And so while I was thumbing through it, I came across two patterns that reminded me of said McCall's 8332. These are from 1967, which adds to the interesting question of dates:

First, by Herbert Sondheim:

And second, by Capucci:

Both are a bit of "business in the front, party in the back," aren't they? And cute, cute, cute, yes?

Tuesday, July 6, 2010

A Garden of Goodness

Christian Dior's 1953 Spring/Summer collection was call "Tulip," and it was full of gorgeous shapes and colors. This week, John Galliano's Haute Couture collection was said to be based upon the master's original. Enjoy this garden of loveliness:

And now, enjoy the Fall/Winter Dior Haute Couture collection, by John Galliano. Beautiful!

Thursday, July 1, 2010

Wherein the Wasp is explained

You may have heard of Wasps. I'm not talking about the insect kind. I'm talking about THE Wasp, as in Wasp waist and the like. Interestingly, one of the definitions wordnik uses for wasp is "Figuratively, a person characterized by ill nature, petulance, peevishness, irritability, or petty malignity." Look up waspish, and you'll find that it means "Like a wasp in any way. Having a very slender waist, like the petiole of a wasp's abdomen; wasp-waisted; tight-laced."

I shall explain the rules of the Wasp's summer home, as defined by John Fairchild, former editor of Women's Wear Daily, in his book "Chic Savages."

  • Wasps don't like to spend money. Their summer home is not restored to its former greatness, because that would cost money. It's more likely to look like it's going to blow over at the slightest breeze.
  • Wasp's houses are clapboard and cedar shingles, preferably with columns. Wasps love columns.
  • No big or shiny cars. And dirt roads, for authenticity.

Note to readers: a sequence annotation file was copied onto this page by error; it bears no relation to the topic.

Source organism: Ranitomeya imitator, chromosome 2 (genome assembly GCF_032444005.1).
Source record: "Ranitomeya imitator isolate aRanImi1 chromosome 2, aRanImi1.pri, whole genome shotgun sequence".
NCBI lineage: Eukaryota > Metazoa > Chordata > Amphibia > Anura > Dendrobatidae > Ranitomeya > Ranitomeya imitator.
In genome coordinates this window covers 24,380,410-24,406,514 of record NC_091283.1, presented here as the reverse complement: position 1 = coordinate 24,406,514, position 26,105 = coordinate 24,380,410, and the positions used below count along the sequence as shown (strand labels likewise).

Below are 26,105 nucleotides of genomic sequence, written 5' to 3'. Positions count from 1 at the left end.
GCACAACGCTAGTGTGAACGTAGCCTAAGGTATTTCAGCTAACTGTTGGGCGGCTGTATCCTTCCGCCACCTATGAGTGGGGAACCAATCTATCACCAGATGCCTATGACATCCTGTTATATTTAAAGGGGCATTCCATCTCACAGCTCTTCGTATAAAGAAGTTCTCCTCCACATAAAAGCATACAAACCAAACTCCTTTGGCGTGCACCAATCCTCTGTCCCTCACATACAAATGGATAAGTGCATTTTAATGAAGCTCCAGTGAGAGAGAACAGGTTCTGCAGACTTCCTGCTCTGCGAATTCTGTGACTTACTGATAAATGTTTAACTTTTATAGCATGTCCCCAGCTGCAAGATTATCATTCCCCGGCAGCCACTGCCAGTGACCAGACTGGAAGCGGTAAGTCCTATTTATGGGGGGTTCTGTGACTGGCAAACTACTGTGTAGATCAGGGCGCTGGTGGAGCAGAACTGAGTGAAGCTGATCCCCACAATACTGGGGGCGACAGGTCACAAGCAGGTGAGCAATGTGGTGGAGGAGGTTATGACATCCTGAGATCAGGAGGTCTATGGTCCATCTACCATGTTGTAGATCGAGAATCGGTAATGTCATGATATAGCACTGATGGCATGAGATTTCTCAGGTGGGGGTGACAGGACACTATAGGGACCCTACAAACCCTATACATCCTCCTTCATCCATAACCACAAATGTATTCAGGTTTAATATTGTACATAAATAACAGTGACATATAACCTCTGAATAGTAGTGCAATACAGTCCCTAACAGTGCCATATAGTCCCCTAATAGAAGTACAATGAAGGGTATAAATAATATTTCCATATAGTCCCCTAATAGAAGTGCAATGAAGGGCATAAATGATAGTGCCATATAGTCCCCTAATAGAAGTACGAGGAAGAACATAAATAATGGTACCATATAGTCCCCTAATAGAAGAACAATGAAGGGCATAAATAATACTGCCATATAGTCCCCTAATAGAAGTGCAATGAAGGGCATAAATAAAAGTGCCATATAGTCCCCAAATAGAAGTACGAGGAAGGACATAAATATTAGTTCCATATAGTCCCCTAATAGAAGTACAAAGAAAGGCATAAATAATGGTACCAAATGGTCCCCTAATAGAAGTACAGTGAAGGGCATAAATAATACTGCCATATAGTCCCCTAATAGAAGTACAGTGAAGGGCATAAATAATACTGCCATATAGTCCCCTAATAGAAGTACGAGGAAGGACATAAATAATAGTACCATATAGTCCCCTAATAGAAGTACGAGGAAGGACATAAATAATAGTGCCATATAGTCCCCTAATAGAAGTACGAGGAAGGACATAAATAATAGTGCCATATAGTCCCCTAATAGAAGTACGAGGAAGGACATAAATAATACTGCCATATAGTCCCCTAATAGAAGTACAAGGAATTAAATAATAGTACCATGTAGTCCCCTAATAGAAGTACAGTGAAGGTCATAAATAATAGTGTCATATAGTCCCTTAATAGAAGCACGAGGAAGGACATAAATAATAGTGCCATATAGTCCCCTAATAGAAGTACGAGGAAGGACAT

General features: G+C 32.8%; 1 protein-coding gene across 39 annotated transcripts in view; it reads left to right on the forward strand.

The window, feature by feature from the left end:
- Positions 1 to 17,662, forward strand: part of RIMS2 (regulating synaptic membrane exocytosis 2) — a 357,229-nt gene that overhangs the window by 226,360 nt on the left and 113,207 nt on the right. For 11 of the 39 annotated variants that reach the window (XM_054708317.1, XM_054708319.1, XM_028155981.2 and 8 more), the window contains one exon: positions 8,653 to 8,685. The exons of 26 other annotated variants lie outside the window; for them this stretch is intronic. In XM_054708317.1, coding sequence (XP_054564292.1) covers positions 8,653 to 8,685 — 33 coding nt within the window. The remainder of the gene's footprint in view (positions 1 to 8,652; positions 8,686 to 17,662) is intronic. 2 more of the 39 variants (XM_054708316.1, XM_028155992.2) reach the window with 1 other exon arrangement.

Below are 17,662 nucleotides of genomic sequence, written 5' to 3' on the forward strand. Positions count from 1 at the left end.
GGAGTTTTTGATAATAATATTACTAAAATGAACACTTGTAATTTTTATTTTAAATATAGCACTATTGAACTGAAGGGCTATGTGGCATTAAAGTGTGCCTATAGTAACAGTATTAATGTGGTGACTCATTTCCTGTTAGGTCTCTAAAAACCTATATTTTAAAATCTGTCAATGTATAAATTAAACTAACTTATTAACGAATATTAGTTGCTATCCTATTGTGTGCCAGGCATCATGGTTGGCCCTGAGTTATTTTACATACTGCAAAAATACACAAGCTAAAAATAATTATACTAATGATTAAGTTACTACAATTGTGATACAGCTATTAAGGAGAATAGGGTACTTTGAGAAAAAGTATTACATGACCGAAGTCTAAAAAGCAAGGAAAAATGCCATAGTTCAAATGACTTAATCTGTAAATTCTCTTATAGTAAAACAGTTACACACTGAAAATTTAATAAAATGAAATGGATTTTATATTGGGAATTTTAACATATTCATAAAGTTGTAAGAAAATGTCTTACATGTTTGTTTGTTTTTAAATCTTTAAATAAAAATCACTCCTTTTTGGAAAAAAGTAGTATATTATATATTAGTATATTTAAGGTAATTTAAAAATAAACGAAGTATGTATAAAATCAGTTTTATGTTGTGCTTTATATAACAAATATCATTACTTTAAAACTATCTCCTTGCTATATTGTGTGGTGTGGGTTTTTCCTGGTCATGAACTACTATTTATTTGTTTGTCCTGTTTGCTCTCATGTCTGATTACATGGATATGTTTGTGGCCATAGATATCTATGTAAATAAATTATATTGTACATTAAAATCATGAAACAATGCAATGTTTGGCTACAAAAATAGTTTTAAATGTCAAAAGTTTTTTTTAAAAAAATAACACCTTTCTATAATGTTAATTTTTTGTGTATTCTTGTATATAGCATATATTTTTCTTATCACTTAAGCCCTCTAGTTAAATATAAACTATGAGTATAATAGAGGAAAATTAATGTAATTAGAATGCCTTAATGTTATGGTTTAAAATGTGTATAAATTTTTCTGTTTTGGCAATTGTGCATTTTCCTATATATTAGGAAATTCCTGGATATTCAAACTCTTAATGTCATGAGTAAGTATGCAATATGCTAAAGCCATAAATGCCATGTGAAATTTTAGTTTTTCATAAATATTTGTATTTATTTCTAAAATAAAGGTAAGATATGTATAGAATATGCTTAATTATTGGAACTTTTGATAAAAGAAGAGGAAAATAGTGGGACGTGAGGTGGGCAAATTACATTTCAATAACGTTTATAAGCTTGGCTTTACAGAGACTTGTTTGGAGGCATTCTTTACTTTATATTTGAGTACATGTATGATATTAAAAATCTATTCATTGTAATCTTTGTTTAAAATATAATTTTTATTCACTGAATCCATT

• Wasps love garage apartments but HATE picture windows. They "would rather go without a view and even without light than have a picture window." Why? I have no idea.
  • Wasps love weather vanes. They apparently add to the ambience of "this is a summer home." I wonder if the Kennedys have weather vanes?
  • Wasps are, of course, concerned with property lines, meaning that they won't let a tree branch extend over their property line. Wasps are, in general, very caught up in borders of all kinds, to the extent of not allowing someone to walk to the public beach if they have to infringe on their property to get there. Territorial? Yes!
  • They will, however, rent their summer home. For big bucks.
  • Wasps will picnic on the beach. They will not picnic in the yard.
  • At the beach, Wasps will sit and stare, for long periods. They do not walk. Long walks confuse them.
  • Wasps are not concerned with the sun. Sunburn gives them a fine, weathered look, probably not unlike their summer homes. The pain of a sunburn is cured by a cocktail. "Wasp women don't seem to age: they just weather from the sun, sea and drink."
  • The do not, however, wear bikinis, and the men do not, under any circumstances, wear a Speedo. Ever.
  • Hats are never worn for fashion at the summer home. They are worn to shield one's face from the sun only.
  • Wasps love anything English, and bicycles are no exception. They will leave said bicycle out in the rain, so it gets the proper weathered look like their house and their face. Do you see a trend here?
  • Wasps also think that their family has been in New England for generations. Even if they haven't.
  • Wasps love Ralph Lauren. It makes them feel as though they are at the English countryside.
Back in town, they will dine at Le Cirque or at the club, probably on chicken salad, with perfect posture, to keep that waspish waist intact.

Pattern, from the Vintage Fashion Library. Click the image to buy.